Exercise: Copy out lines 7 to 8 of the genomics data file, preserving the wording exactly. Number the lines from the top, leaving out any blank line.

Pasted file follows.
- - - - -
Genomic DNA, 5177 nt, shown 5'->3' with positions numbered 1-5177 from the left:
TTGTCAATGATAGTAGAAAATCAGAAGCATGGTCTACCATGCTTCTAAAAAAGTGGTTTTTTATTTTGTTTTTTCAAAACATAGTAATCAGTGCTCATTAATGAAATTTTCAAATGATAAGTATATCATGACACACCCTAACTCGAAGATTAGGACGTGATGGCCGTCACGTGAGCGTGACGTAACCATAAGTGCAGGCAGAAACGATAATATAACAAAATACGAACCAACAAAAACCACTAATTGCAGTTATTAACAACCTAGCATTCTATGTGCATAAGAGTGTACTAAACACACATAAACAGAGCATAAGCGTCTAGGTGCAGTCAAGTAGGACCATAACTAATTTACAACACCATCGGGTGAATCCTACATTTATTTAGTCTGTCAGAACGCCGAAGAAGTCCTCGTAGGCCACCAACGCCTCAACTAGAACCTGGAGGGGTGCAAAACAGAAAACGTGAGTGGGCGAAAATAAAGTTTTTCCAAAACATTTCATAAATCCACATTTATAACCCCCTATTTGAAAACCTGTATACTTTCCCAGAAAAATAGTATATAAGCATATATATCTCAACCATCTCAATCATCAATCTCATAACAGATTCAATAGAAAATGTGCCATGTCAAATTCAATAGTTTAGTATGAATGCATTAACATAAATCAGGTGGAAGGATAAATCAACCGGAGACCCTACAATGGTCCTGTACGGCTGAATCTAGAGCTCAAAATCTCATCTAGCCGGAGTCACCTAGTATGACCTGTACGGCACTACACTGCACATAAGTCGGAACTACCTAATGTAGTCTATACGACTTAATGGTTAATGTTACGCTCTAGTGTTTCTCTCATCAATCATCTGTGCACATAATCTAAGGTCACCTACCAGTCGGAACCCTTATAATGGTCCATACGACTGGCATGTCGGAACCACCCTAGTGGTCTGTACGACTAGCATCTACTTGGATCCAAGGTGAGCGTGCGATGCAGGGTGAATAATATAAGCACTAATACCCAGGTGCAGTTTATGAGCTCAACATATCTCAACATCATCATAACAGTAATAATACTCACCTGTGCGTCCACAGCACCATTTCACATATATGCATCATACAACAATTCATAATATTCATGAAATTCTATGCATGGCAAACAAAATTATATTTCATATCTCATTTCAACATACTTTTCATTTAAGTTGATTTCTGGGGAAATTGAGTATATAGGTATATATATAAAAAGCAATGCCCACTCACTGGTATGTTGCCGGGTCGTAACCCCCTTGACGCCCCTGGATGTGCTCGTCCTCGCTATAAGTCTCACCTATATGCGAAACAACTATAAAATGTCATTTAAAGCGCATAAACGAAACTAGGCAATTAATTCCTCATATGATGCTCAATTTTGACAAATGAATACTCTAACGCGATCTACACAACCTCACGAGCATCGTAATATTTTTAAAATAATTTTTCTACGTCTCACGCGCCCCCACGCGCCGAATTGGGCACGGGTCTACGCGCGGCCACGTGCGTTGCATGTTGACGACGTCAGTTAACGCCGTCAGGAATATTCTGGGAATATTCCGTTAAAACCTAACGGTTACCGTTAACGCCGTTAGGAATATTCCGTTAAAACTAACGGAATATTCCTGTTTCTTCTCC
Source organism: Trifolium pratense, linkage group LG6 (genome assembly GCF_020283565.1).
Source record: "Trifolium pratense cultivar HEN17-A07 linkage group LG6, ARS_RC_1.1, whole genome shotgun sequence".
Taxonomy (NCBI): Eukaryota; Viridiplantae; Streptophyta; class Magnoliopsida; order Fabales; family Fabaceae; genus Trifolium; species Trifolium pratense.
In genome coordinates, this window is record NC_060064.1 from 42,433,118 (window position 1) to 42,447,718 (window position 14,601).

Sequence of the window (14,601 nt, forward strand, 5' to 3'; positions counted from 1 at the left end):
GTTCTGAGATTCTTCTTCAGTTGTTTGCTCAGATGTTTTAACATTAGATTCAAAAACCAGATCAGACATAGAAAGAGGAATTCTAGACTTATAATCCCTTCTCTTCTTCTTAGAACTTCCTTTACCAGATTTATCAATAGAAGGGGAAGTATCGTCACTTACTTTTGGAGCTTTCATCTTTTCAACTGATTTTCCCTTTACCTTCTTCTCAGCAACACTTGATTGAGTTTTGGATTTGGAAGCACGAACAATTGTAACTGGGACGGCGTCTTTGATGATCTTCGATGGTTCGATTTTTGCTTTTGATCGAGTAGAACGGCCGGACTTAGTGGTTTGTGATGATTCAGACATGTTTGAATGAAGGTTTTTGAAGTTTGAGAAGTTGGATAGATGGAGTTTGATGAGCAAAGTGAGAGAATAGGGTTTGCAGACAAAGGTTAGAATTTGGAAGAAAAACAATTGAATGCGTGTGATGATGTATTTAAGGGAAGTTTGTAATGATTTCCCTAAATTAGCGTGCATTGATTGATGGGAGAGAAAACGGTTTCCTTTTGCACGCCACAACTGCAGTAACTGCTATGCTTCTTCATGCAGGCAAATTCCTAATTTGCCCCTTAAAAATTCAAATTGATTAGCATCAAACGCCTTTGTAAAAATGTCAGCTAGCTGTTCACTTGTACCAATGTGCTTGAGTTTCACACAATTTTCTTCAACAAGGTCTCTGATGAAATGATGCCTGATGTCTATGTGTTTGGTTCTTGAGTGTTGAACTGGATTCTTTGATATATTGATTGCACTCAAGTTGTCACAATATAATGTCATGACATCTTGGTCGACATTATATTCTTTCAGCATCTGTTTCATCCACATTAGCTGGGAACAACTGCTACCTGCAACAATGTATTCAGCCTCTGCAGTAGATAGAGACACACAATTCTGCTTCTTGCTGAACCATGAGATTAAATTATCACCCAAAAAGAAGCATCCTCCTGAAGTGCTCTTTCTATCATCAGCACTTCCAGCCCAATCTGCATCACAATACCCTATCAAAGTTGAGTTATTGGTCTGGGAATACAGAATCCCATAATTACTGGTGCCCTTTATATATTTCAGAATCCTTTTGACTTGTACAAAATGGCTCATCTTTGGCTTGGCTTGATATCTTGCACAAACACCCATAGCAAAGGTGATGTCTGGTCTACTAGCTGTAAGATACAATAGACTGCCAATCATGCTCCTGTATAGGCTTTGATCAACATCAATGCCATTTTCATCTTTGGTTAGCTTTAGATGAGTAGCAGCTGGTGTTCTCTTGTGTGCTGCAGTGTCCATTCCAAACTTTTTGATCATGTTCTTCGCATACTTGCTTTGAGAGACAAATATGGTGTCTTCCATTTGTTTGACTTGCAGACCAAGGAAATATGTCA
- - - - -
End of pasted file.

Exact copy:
Sequence of the window (14,601 nt, forward strand, 5' to 3'; positions counted from 1 at the left end):
GTTCTGAGATTCTTCTTCAGTTGTTTGCTCAGATGTTTTAACATTAGATTCAAAAACCAGATCAGACATAGAAAGAGGAATTCTAGACTTATAATCCCTTCTCTTCTTCTTAGAACTTCCTTTACCAGATTTATCAATAGAAGGGGAAGTATCGTCACTTACTTTTGGAGCTTTCATCTTTTCAACTGATTTTCCCTTTACCTTCTTCTCAGCAACACTTGATTGAGTTTTGGATTTGGAAGCACGAACAATTGTAACTGGGACGGCGTCTTTGATGATCTTCGATGGTTCGATTTTTGCTTTTGATCGAGTAGAACGGCCGGACTTAGTGGTTTGTGATGATTCAGACATGTTTGAATGAAGGTTTTTGAAGTTTGAGAAGTTGGATAGATGGAGTTTGATGAGCAAAGTGAGAGAATAGGGTTTGCAGACAAAGGTTAGAATTTGGAAGAAAAACAATTGAATGCGTGTGATGATGTATTTAAGGGAAGTTTGTAATGATTTCCCTAAATTAGCGTGCATTGATTGATGGGAGAGAAAACGGTTTCCTTTTGCACGCCACAACTGCAGTAACTGCTATGCTTCTTCATGCAGGCAAATTCCTAATTTGCCCCTTAAAAATTCAAATTGATTAGCATCAAACGCCTTTGTAAAAATGTCAGCTAGCTGTTCACTTGTACCAATGTGCTTGAGTTTCACACAATTTTCTTCAACAAGGTCTCTGATGAAATGATGCCTGATGTCTATGTGTTTGGTTCTTGAGTGTTGAACTGGATTCTTTGATATATTGATTGCACTCAAGTTGTCACAATATAATGTCATGACATCTTGGTCGACATTATATTCTTTCAGCATCTGTTTCATCCACATTAGCTGGGAACAACTGCTACCTGCAACAATGTATTCAGCCTCTGCAGTAGATAGAGACACACAATTCTGCTTCTTGCTGAACCATGAGATTAAATTATCACCCAAAAAGAAGCATCCTCCTGAAGTGCTCTTTCTATCATCAGCACTTCCAGCCCAATCTGCATCACAATACCCTATCAAAGTTGAGTTATTGGTCTGGGAATACAGAATCCCATAATTACTGGTGCCCTTTATATATTTCAGAATCCTTTTGACTTGTACAAAATGGCTCATCTTTGGCTTGGCTTGATATCTTGCACAAACACCCATAGCAAAGGTGATGTCTGGTCTACTAGCTGTAAGATACAATAGACTGCCAATCATGCTCCTGTATAGGCTTTGATCAACATCAATGCCATTTTCATCTTTGGTTAGCTTTAGATGAGTAGCAGCTGGTGTTCTCTTGTGTGCTGCAGTGTCCATTCCAAACTTTTTGATCATGTTCTTCGCATACTTGCTTTGAGAGACAAATATGGTGTCTTCCATTTGTTTGACTTGCAGACCAAGGAAATATGTCA